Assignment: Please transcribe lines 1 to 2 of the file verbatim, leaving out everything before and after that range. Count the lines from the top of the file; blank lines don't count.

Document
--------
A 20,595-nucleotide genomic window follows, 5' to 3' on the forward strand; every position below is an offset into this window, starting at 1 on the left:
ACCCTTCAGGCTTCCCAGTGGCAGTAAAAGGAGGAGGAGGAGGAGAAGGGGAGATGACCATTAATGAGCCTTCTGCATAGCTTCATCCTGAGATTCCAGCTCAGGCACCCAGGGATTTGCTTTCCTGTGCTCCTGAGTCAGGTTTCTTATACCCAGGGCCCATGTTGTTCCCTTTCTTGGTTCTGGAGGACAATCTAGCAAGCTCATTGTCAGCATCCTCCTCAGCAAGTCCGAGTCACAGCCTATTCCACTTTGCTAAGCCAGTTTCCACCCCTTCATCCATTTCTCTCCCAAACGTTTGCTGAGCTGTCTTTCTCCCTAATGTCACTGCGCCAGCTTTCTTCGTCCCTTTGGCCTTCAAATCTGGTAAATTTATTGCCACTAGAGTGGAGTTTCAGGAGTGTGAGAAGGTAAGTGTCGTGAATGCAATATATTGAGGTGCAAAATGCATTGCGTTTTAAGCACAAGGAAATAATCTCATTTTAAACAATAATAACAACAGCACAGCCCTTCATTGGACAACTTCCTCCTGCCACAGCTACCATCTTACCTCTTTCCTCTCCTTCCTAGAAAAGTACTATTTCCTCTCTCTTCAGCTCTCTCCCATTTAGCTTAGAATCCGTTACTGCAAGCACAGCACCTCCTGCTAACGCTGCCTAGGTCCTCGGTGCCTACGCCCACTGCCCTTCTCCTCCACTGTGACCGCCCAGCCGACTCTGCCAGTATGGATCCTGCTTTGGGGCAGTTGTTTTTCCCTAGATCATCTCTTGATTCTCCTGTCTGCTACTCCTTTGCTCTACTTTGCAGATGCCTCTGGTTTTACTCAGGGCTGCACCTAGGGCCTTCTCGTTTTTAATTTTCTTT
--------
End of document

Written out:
A 20,595-nucleotide genomic window follows, 5' to 3' on the forward strand; every position below is an offset into this window, starting at 1 on the left:
ACCCTTCAGGCTTCCCAGTGGCAGTAAAAGGAGGAGGAGGAGGAGAAGGGGAGATGACCATTAATGAGCCTTCTGCATAGCTTCATCCTGAGATTCCAGCTCAGGCACCCAGGGATTTGCTTTCCTGTGCTCCTGAGTCAGGTTTCTTATACCCAGGGCCCATGTTGTTCCCTTTCTTGGTTCTGGAGGACAATCTAGCAAGCTCATTGTCAGCATCCTCCTCAGCAAGTCCGAGTCACAGCCTATTCCACTTTGCTAAGCCAGTTTCCACCCCTTCATCCATTTCTCTCCCAAACGTTTGCTGAGCTGTCTTTCTCCCTAATGTCACTGCGCCAGCTTTCTTCGTCCCTTTGGCCTTCAAATCTGGTAAATTTATTGCCACTAGAGTGGAGTTTCAGGAGTGTGAGAAGGTAAGTGTCGTGAATGCAATATATTGAGGTGCAAAATGCATTGCGTTTTAAGCACAAGGAAATAATCTCATTTTAAACAATAATAACAACAGCACAGCCCTTCATTGGACAACTTCCTCCTGCCACAGCTACCATCTTACCTCTTTCCTCTCCTTCCTAGAAAAGTACTATTTCCTCTCTCTTCAGCTCTCTCCCATTTAGCTTAGAATCCGTTACTGCAAGCACAGCACCTCCTGCTAACGCTGCCTAGGTCCTCGGTGCCTACGCCCACTGCCCTTCTCCTCCACTGTGACCGCCCAGCCGACTCTGCCAGTATGGATCCTGCTTTGGGGCAGTTGTTTTTCCCTAGATCATCTCTTGATTCTCCTGTCTGCTACTCCTTTGCTCTACTTTGCAGATGCCTCTGGTTTTACTCAGGGCTGCACCTAGGGCCTTCTCGTTTTTAATTTTCTTT